on giants


Since the Perilous Realm is the realm of Story, there are giants here. All different sorts of giants. Nasty, people-eating, harp-stealing giants; frost giants and storm giants; giants with multiple heads; Nephilim; jotuns and ettins; colossi; Brobdingnagians; giants that live up in the sky, in the earth, under the sea; giants that can change size and change shape; giants that don't look like giants, but don't tell them that; unemployed giants in Greenland; friendly giants...

There are many places in the Realm where you can see the work of giants. Rings of huge stones, great mounds of earth, clefts in the sides of mountains, ravines and river valleys. Near a range of hills called the Winden Tors lives a good-natured, sleepy giant who does little but lie around all day and is often mistaken for a hill. Whether he will turn into a hill eventually is uncertain, but some say this is how many geographical features are formed. Like Nose Hill and Elbow Creek in Calgary, commemorating the body of Naapi, Old Man, the primeval ancestor of the Blackfoot people.


The Perilous Realm

The Perilous Realm is the world (or worlds) from which all of our stories come. 

Dreamers and storytellers have journeyed often in the Perilous Realm and returned with the tales that tell us who we are, and who we may be. 

To those who live in the Realm, our world is known as Elsewhere, or the Untold.

The Realm is apparently infinite in extent, although in places it conforms to a geography and a cosmology similar to ours. The sun rises in the east and sets in the west. The moon circles the earth and the earth the sun. The seasons have their cycle, and the directions conform to what we know: the further north you go, the colder and more barren become the lands. To the south are warmer climates.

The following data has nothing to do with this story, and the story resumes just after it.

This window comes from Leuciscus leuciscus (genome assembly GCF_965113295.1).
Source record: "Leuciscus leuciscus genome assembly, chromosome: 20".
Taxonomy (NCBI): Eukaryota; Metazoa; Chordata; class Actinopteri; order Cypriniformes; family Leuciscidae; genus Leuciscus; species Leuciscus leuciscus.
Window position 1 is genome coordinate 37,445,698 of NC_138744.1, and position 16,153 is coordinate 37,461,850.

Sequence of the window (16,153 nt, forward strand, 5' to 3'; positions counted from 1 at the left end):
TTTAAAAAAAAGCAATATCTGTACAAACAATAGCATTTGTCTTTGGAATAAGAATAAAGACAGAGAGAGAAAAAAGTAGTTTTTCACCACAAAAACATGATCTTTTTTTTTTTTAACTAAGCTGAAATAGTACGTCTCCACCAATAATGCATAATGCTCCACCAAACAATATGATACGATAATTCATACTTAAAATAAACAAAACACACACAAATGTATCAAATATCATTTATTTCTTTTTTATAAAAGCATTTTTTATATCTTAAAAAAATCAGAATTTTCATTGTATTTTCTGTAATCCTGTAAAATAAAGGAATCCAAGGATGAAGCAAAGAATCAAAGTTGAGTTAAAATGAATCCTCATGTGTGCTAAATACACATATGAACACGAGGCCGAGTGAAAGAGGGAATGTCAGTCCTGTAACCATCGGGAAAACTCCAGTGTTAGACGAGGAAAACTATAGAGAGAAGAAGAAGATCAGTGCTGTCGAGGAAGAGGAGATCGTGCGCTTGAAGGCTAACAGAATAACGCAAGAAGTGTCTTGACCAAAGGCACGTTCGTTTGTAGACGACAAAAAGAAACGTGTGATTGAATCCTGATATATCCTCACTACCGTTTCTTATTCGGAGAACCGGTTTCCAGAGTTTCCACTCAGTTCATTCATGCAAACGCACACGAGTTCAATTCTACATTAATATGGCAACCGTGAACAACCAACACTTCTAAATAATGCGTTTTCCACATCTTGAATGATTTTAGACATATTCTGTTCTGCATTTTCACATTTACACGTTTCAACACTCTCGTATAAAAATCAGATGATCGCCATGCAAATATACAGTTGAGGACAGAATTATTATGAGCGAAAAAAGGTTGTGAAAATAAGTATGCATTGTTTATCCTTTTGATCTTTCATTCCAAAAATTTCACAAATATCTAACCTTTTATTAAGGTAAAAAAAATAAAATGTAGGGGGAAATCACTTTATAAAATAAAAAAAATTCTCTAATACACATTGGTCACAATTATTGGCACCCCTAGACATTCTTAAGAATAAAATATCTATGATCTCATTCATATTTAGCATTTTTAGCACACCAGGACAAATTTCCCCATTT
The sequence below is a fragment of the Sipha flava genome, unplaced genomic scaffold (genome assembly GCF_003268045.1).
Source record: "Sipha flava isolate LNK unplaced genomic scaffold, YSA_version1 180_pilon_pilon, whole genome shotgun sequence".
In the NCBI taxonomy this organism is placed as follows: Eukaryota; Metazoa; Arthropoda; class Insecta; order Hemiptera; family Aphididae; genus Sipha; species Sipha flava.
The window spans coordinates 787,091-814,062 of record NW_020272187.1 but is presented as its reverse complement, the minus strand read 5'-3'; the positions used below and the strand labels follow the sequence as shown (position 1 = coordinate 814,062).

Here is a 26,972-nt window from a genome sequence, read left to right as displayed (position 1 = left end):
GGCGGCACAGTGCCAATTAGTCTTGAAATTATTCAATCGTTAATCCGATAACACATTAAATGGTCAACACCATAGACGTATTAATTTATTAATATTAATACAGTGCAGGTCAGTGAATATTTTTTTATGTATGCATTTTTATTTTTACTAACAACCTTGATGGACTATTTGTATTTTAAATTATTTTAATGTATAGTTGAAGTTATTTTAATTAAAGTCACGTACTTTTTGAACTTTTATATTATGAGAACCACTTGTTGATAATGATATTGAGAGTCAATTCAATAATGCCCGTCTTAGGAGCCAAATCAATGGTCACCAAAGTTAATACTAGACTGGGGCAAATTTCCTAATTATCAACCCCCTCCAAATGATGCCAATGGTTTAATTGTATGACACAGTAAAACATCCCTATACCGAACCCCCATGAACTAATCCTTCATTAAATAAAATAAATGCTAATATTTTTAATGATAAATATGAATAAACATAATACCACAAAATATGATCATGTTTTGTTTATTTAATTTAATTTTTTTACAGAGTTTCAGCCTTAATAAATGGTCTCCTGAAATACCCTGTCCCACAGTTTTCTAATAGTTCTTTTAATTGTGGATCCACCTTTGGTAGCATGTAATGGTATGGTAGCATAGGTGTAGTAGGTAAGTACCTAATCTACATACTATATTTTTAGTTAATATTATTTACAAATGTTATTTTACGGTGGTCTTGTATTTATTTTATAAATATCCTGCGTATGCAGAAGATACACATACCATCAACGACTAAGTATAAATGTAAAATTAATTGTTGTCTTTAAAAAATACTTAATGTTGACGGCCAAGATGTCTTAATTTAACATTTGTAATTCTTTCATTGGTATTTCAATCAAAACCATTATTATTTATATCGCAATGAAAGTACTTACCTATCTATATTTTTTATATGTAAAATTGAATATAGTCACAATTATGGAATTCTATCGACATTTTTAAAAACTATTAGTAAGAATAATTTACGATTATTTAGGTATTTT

Within this familiar framework, however, there are unusual distinctions. The Realm is home to innumerable storylands, each of which is (or was, before the Great Unweaving) separate and distinct from any others. Stories come from innumith, the “storystuff” that lies in potential in the realm, in its earth, trees, water, stone, and all beings. 

Innumith is also the name for a power of being able to see and manipulate the very threads of stories and the paths between them. One with such a gift is known as a loremaster.

The present loremaster of the city of Fable is Nicholas Pendrake. He owns a toyshop in Pluvius Lane, where he lives with his granddaughter Rowen.


Greenwoods Books, Edmonton:

Wednesday, September 10: 7:30 p.m.
Thomas Wharton presents The Shadow of Malabron
The Shadow of Malabron is the first novel in the trilogy, The Perilous Realm. Long ago, Malabron the Night King tried to turn all stories into one – his story, a nightmare of absolute power. But when Will, a rebellious teenager, stumbles from the present into the realm where stories come from, he is caught up in Malabron’s evil designs. Aided by some of the story folk – including the feisty Rowen, her grandfather Pendrake (a loremaster) and Shade, the laconic but loyal wolf – Will must combat a host of perils, if he is ever to find the gateless gate that will take him home.